The idea for the Little Patch community garden began when several members of co-working space Geekdom found themselves constantly staring at the unused patch of land from their Weston Centre office on the 11th floor. A small volunteer group emerged to spruce up the area, and the Little Patch Garden was born, Flannery said. They just wanted to grow food, build community, and give neighbors a space to interact in the city center. 

(Read more: Downtown’s Little Patch Garden: A Lot of Heart on a Small Lot)

Geekdom has since moved to the Rand Building, which also is owned by Weston, but the garden is still visible from some office windows. Currently, the Little Patch Garden has picnic tables, a bird house, lavender bushes, herbs, and raised garden beds that grow an array of native Texas wildflowers as well as tomatoes, squash, and other produce, which changes seasonally.

“Every week, around four to five volunteers come to the garden to pick up trash, mow the grass, and perform general upkeep,” Flannery said. “Ever since (we started), we’ve had good outreach with the local community and all the business owners around here like Carmen’s de la Calle, Lüke, and Gwendolyn. (They) love us, they all come to pick some produce from the garden (and use it for) their recipes in their restaurants. Whatever is left is given to homeless people.”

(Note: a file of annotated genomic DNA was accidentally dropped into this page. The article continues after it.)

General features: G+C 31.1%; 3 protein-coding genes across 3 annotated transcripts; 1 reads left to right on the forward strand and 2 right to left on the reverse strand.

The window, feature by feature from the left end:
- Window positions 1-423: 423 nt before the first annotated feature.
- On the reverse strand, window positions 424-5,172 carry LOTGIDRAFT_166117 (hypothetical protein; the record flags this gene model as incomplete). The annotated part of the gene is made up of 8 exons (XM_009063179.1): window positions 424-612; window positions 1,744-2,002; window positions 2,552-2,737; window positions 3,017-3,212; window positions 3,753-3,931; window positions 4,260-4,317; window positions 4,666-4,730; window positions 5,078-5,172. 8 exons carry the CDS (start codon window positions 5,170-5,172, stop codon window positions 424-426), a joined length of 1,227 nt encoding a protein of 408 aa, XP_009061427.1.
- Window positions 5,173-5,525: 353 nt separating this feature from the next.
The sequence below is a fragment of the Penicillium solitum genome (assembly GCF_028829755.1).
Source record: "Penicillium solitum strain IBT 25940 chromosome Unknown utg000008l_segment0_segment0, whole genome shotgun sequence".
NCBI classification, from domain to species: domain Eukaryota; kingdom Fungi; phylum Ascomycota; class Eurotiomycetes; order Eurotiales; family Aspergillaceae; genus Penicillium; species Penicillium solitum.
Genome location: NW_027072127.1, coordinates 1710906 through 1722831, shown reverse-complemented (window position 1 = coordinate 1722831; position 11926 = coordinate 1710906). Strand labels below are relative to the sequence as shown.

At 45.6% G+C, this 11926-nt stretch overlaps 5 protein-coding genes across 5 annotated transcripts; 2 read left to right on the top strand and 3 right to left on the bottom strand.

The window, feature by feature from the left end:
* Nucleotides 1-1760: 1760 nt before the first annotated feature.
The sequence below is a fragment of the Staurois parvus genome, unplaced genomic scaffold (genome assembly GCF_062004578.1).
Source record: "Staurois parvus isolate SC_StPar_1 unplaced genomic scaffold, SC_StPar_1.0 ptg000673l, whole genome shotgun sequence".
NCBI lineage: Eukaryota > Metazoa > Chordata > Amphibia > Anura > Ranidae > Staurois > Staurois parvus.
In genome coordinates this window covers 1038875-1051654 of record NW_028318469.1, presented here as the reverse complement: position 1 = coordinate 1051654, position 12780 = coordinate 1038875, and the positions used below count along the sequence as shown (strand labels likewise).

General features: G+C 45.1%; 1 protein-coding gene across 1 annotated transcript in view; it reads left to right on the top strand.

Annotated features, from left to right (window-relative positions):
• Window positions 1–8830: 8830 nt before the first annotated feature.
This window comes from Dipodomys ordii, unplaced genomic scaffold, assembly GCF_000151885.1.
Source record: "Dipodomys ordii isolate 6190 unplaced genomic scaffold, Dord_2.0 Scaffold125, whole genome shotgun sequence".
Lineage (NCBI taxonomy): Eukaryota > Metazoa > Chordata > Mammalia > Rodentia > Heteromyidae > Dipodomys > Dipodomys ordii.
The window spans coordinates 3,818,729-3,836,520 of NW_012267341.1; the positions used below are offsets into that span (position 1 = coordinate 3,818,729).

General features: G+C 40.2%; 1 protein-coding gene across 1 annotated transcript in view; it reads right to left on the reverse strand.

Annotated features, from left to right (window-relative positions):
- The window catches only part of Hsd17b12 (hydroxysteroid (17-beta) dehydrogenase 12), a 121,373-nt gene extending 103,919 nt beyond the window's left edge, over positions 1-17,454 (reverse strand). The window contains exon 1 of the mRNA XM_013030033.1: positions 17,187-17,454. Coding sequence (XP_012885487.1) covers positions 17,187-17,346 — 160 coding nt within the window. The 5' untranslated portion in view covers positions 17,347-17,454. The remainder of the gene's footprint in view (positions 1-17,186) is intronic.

On Tuesday nights, about 10 people meet at the garden for an hour-long Little Patch book club meeting, Flannery said. Gardening workshops are sporadically provided and the garden hosts an annual block party, too.

“We’re always trying to get more local interest,” Flannery said. “People downtown love this little area. It’s a weird garden in the middle of downtown, but it’s cool.”

Across the street from Little Patch, volunteers use a small warehouse, also owned by Weston, to put away tools and extra gardening material. Rainwater is collected from the warehouse’s roof into a cistern and then carried in plastic jugs by volunteers to water the garden. Flannery and other volunteers have pushed for the City to install a water hose in the area, he said.

The garden has touched hundreds of lives over the years, Flannery said, and it could reach more. Little Patch might soon be gone, but volunteers and supporters of the garden hope that future developments in the area will incorporate a green space in some way. During a recent meeting, there was talk about a possible rooftop garden.

If not, Flannery hopes it can start back up again elsewhere.

Top image: The Little Patch Garden is located at 405 N. Main St., tucked in between East Pecan, West Salinas and North Flores streets.  Photo by Rocio Guenther.

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Downtown’s Little Patch Garden: A Lot of Heart on a Small Lot

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Rocío Guenther

Rocío Guenther worked as a bilingual reporter and editorial assistant for the Rivard Report from June 2016 to October 2017. She is originally from Guadalajara, Mexico and holds a bachelor's in English...